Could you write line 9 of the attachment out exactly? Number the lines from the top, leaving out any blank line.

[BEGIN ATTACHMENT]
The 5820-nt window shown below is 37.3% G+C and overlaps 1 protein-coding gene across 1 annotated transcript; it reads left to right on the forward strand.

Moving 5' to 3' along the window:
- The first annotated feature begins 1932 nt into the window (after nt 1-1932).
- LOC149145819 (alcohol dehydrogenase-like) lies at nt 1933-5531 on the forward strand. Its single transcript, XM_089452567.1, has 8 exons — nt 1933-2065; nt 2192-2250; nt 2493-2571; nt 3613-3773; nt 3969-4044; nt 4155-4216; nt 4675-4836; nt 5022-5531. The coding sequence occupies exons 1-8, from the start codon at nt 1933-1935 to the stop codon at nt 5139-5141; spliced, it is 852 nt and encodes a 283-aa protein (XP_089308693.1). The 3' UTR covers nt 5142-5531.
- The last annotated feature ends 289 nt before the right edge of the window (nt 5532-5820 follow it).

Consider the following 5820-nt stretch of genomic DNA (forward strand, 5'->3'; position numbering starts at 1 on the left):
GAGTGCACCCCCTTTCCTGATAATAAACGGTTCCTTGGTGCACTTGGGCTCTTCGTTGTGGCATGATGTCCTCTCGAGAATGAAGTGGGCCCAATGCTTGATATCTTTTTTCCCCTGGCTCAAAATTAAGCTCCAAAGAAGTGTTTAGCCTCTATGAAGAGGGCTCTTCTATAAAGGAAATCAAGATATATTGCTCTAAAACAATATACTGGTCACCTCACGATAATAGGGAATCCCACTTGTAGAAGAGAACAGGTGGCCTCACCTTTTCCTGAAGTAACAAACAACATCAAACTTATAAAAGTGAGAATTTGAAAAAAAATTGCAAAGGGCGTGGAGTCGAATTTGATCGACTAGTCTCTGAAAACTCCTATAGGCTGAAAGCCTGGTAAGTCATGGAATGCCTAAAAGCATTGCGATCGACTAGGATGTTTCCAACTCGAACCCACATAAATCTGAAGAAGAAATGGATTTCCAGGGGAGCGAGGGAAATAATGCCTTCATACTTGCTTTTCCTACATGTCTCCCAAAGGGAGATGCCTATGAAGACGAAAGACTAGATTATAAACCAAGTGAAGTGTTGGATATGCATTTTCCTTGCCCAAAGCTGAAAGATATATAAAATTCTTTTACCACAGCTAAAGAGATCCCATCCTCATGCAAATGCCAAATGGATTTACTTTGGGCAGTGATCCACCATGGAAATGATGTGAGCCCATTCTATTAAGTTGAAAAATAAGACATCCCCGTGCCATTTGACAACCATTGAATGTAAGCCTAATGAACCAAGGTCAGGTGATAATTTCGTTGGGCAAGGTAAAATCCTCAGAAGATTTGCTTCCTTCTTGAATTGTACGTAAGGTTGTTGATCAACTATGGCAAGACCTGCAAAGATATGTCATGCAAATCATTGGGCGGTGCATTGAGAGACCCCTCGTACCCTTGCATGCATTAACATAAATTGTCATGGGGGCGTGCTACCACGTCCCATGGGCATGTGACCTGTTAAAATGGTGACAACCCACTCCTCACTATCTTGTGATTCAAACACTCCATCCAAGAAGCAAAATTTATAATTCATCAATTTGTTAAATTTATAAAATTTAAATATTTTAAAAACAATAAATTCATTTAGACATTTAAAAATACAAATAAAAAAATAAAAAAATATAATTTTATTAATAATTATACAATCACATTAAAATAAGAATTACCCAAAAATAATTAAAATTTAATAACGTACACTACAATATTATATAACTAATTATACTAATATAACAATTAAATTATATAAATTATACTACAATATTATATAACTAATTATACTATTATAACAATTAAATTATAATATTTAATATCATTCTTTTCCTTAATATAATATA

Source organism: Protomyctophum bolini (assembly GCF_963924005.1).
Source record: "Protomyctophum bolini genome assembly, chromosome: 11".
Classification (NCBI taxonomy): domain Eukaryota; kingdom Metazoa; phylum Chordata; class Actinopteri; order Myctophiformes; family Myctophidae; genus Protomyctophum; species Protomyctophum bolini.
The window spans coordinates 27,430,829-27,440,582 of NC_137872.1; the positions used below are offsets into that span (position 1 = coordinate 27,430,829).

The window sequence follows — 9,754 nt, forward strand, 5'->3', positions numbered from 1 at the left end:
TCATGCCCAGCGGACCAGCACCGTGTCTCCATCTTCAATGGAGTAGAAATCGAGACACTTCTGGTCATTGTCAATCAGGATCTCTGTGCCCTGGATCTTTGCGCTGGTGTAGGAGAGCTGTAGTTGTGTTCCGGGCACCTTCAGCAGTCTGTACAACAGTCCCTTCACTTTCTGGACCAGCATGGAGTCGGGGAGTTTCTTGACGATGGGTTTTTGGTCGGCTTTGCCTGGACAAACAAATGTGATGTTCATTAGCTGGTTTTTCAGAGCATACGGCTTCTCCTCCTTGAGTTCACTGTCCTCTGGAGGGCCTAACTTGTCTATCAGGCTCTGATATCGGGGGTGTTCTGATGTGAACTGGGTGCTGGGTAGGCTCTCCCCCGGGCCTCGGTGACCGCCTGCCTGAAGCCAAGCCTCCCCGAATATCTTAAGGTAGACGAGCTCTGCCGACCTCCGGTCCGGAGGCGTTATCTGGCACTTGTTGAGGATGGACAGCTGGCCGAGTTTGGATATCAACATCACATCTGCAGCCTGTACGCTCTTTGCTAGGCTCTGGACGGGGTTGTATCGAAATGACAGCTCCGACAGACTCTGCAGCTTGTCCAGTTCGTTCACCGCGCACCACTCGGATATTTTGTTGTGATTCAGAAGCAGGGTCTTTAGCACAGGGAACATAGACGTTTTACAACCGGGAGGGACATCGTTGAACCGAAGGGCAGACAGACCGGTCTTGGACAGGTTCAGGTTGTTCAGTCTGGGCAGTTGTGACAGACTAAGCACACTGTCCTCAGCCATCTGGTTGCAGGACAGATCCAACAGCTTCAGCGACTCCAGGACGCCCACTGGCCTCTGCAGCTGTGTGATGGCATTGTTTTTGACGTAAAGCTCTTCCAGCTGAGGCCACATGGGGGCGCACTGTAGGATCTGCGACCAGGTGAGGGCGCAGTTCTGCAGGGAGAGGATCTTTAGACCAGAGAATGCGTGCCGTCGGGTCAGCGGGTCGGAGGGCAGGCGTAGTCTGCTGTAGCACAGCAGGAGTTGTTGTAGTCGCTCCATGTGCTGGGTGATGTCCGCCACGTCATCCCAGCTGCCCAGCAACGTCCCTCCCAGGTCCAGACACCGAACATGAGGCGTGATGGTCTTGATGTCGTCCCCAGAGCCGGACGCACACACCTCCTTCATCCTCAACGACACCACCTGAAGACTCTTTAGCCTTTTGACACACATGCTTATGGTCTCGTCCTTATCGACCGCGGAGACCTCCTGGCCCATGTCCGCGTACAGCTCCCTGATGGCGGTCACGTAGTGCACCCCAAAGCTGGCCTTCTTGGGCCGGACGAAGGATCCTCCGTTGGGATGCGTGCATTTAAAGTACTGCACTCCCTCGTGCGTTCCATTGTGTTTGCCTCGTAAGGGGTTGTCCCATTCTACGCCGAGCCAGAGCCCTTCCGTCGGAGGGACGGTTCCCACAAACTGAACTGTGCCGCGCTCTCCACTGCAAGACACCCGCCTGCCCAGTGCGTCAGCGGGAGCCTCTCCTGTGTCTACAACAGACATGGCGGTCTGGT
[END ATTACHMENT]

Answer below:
Source record: "Protomyctophum bolini genome assembly, chromosome: 11".